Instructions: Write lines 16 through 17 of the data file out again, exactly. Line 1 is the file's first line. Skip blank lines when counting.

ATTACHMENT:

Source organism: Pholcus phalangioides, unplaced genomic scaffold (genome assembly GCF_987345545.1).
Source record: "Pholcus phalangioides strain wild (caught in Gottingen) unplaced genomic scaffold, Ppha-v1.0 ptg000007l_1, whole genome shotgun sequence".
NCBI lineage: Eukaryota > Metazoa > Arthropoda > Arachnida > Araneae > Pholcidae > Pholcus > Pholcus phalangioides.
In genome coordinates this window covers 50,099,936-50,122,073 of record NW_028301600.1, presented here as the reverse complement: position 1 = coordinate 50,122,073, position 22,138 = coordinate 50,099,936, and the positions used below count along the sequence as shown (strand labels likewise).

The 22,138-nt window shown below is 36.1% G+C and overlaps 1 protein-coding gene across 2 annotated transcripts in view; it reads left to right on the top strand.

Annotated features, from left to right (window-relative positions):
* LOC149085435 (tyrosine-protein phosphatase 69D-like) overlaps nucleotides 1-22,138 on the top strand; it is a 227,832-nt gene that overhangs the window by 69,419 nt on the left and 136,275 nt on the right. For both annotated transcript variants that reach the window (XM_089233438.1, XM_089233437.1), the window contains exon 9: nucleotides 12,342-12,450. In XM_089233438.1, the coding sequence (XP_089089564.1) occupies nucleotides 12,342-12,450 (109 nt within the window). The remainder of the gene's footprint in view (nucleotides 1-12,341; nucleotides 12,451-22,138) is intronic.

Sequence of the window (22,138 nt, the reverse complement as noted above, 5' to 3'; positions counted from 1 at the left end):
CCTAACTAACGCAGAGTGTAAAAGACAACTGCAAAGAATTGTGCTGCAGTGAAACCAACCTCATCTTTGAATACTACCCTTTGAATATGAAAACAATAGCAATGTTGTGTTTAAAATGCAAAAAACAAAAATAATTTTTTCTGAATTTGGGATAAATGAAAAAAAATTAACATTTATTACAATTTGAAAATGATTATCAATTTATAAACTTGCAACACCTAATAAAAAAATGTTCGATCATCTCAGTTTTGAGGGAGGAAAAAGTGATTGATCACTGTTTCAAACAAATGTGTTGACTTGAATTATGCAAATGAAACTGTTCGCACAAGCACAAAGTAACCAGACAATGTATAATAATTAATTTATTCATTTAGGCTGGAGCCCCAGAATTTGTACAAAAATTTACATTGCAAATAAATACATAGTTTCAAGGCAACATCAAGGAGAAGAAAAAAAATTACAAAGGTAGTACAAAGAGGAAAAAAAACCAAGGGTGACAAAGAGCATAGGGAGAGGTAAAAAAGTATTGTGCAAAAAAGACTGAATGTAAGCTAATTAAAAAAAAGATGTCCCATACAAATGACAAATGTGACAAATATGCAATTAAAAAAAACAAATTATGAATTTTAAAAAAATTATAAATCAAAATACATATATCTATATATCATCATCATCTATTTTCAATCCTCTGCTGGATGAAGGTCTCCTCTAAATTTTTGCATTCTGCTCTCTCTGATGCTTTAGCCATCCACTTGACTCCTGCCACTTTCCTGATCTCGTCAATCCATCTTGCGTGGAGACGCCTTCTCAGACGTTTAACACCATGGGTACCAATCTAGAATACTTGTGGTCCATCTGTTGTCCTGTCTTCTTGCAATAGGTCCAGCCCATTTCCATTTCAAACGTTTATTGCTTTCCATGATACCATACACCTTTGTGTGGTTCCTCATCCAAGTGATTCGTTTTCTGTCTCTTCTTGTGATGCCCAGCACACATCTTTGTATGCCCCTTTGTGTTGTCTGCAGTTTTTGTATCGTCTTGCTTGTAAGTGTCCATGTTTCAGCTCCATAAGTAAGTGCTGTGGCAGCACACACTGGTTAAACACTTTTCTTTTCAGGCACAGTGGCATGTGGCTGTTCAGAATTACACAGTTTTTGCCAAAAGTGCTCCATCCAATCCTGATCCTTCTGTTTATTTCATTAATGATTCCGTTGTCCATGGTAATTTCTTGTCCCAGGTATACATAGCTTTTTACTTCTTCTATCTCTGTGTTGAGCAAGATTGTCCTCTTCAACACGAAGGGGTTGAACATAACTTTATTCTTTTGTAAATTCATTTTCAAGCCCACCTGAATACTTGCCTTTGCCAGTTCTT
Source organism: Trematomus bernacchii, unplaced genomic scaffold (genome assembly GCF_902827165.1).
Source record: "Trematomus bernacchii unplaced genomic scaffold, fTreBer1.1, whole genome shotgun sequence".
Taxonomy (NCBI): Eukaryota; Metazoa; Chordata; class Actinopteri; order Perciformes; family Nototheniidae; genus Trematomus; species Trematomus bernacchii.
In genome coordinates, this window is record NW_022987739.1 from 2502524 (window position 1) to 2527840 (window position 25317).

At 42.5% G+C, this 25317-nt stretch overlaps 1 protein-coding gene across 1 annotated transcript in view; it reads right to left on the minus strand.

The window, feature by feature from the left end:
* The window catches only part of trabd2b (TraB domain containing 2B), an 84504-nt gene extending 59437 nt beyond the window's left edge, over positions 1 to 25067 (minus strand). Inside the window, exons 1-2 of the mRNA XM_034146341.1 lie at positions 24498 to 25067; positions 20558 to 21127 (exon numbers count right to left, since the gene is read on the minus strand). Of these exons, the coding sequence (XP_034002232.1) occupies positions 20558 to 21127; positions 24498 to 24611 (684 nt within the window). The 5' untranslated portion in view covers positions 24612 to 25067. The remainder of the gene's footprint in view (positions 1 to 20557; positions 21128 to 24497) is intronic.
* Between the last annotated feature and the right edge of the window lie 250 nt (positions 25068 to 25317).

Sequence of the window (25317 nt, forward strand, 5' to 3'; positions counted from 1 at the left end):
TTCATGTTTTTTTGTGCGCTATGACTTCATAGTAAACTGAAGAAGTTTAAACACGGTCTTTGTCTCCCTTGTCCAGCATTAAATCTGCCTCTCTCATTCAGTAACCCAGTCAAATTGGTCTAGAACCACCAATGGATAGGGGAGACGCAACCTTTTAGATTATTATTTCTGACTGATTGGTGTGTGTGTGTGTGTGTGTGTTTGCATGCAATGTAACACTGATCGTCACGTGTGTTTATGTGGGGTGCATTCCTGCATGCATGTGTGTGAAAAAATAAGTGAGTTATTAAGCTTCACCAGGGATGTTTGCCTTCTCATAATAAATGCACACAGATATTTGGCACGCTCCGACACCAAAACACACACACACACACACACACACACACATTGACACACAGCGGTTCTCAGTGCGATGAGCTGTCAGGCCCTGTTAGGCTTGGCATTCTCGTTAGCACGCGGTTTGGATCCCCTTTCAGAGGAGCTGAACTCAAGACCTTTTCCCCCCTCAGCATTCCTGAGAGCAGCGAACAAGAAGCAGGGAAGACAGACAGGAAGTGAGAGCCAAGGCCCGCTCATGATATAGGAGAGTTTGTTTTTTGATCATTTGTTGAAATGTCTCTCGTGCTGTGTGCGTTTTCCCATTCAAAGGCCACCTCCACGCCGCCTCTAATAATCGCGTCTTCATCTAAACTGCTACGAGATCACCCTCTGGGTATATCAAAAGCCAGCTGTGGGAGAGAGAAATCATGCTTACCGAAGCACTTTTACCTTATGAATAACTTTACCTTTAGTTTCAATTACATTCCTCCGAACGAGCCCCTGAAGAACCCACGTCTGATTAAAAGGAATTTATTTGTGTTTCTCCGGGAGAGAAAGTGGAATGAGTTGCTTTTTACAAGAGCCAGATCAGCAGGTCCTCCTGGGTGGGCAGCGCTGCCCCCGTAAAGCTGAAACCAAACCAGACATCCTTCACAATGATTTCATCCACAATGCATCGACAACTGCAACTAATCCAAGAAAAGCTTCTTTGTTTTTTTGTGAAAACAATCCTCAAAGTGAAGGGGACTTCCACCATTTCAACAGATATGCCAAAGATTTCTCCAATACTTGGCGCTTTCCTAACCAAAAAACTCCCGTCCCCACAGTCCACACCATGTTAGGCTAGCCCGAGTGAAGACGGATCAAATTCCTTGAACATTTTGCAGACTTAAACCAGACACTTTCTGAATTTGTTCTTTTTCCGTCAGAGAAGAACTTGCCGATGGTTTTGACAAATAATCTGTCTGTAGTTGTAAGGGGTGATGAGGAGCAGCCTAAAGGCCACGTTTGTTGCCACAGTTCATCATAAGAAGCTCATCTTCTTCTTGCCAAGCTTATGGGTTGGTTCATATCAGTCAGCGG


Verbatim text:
* The window catches only part of trabd2b (TraB domain containing 2B), an 84504-nt gene extending 59437 nt beyond the window's left edge, over positions 1 to 25067 (minus strand). Inside the window, exons 1-2 of the mRNA XM_034146341.1 lie at positions 24498 to 25067; positions 20558 to 21127 (exon numbers count right to left, since the gene is read on the minus strand). Of these exons, the coding sequence (XP_034002232.1) occupies positions 20558 to 21127; positions 24498 to 24611 (684 nt within the window). The 5' untranslated portion in view covers positions 24612 to 25067. The remainder of the gene's footprint in view (positions 1 to 20557; positions 21128 to 24497) is intronic.
* Between the last annotated feature and the right edge of the window lie 250 nt (positions 25068 to 25317).